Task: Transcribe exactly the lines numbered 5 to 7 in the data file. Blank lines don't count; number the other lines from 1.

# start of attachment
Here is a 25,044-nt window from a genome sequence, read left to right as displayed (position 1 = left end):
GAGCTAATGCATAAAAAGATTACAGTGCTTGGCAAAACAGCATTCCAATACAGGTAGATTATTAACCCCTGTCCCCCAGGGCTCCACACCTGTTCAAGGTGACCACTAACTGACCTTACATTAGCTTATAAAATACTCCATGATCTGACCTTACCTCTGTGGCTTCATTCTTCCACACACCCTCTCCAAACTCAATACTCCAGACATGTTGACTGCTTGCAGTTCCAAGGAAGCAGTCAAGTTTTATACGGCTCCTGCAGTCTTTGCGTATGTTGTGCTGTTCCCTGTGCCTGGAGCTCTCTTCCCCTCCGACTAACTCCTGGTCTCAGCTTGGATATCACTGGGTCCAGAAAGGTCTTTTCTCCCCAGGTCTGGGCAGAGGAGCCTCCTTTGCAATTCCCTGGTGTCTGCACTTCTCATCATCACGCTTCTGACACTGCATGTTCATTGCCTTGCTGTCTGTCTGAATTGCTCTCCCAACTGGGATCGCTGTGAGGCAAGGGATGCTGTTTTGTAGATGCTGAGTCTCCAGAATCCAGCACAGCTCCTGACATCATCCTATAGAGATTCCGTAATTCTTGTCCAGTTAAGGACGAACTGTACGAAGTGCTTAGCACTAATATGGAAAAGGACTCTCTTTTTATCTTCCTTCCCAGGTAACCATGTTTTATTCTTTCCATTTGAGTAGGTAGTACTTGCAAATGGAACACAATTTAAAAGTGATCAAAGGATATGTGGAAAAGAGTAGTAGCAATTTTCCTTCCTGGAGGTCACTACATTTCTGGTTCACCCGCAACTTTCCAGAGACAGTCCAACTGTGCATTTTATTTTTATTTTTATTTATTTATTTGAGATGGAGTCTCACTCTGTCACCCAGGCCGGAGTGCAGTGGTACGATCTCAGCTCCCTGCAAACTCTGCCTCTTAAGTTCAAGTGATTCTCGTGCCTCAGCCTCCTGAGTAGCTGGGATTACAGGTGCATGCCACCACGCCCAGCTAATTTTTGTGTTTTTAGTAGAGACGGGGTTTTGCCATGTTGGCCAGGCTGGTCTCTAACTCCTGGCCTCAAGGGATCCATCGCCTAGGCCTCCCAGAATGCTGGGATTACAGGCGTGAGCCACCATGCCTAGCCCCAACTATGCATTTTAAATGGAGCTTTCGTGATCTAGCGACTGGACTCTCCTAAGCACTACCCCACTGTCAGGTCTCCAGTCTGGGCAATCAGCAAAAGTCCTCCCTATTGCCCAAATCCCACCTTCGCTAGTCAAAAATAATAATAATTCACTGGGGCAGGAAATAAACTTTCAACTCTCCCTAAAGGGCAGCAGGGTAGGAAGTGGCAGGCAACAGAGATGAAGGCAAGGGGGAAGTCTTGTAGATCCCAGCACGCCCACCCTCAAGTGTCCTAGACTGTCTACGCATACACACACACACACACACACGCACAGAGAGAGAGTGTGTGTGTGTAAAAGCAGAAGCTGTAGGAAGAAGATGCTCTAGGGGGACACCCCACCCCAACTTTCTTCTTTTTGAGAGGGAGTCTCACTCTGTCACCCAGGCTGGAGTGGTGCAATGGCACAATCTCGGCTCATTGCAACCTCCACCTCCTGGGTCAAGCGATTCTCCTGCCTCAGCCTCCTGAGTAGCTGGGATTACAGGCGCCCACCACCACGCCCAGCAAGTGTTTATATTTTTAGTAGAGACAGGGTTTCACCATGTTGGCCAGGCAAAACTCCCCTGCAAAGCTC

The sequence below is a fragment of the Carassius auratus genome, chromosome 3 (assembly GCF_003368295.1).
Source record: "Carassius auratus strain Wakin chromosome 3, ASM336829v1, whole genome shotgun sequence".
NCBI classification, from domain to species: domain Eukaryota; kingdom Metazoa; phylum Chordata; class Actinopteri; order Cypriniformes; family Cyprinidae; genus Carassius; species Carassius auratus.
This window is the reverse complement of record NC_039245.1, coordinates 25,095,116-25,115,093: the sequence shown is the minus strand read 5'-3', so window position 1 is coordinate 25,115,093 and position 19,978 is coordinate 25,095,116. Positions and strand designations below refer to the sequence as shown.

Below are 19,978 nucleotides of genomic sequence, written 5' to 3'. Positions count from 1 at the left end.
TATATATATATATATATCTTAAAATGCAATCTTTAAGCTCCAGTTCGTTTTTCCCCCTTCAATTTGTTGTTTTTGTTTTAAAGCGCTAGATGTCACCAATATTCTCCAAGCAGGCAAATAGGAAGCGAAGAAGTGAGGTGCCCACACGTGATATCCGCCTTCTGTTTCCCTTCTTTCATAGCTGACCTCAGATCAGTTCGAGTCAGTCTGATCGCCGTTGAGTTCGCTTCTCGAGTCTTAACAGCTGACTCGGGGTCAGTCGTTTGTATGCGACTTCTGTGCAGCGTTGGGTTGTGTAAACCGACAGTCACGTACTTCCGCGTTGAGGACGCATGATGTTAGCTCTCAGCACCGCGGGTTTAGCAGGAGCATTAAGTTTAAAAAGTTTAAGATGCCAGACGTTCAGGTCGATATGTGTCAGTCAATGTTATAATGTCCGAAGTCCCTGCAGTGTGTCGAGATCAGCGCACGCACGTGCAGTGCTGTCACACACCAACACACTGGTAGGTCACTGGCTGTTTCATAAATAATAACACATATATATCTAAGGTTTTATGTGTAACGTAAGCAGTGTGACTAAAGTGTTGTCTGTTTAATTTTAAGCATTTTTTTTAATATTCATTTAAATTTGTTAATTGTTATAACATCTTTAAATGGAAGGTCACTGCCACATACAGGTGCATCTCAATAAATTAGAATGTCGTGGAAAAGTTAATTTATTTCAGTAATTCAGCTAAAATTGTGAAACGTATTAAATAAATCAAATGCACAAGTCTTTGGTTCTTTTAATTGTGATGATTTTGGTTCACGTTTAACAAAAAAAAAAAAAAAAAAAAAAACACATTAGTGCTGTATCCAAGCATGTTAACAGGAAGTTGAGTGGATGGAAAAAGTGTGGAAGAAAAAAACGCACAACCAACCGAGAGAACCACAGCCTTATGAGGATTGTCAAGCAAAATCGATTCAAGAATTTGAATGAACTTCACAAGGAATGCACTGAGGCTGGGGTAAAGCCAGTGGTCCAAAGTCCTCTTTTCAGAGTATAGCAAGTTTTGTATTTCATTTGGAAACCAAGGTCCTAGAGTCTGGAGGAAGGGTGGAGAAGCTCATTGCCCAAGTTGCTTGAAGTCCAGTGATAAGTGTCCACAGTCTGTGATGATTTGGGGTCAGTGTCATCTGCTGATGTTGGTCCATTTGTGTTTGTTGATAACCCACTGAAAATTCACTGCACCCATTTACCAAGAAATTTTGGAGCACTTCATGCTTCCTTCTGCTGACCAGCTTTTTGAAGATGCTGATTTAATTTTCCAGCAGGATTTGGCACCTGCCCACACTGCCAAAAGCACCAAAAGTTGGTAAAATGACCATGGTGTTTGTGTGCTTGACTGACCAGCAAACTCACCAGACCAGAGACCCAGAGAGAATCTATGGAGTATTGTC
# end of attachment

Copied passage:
NCBI classification, from domain to species: domain Eukaryota; kingdom Metazoa; phylum Chordata; class Actinopteri; order Cypriniformes; family Cyprinidae; genus Carassius; species Carassius auratus.
This window is the reverse complement of record NC_039245.1, coordinates 25,095,116-25,115,093: the sequence shown is the minus strand read 5'-3', so window position 1 is coordinate 25,115,093 and position 19,978 is coordinate 25,095,116. Positions and strand designations below refer to the sequence as shown.

Below are 19,978 nucleotides of genomic sequence, written 5' to 3'. Positions count from 1 at the left end.